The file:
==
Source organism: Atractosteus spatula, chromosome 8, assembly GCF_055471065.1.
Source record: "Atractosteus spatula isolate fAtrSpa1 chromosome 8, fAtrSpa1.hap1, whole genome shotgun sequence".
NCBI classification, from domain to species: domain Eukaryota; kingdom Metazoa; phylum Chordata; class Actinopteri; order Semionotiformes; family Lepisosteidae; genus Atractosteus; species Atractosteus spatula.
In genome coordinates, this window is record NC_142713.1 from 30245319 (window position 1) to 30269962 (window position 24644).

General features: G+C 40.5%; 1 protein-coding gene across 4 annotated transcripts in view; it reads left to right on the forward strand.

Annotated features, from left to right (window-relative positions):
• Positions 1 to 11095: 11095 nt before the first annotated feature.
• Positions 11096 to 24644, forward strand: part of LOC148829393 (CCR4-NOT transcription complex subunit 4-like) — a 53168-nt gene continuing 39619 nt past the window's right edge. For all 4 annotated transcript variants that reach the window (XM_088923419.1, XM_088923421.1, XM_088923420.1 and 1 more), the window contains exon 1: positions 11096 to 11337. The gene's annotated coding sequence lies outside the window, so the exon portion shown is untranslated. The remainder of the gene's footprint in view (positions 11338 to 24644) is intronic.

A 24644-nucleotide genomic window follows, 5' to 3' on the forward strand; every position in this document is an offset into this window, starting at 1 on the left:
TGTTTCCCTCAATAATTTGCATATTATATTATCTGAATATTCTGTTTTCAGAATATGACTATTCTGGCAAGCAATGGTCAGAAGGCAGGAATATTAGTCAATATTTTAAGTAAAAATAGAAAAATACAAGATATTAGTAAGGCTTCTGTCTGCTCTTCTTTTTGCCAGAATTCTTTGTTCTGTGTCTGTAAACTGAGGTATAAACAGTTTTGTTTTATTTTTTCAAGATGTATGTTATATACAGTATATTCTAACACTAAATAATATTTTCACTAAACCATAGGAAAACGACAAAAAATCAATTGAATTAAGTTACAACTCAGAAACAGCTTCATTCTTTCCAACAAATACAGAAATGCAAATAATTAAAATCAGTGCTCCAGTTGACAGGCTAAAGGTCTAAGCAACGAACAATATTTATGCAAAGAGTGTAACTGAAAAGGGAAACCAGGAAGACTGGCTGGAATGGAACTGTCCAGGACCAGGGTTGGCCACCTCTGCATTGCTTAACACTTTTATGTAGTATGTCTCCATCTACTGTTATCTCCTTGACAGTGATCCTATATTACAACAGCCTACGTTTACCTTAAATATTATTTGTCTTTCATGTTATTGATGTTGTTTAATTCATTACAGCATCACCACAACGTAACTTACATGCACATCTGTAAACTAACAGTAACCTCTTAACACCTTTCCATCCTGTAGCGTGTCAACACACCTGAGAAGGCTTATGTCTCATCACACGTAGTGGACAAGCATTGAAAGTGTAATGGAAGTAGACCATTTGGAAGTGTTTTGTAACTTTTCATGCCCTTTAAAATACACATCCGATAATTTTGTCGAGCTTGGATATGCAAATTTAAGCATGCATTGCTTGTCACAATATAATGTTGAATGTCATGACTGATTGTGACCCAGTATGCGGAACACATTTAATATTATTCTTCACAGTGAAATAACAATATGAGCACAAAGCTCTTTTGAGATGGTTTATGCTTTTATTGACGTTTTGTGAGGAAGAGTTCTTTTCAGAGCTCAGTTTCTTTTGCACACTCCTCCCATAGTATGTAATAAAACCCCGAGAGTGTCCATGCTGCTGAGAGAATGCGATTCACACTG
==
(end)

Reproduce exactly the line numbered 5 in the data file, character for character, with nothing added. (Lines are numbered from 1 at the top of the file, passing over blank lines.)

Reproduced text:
General features: G+C 40.5%; 1 protein-coding gene across 4 annotated transcripts in view; it reads left to right on the forward strand.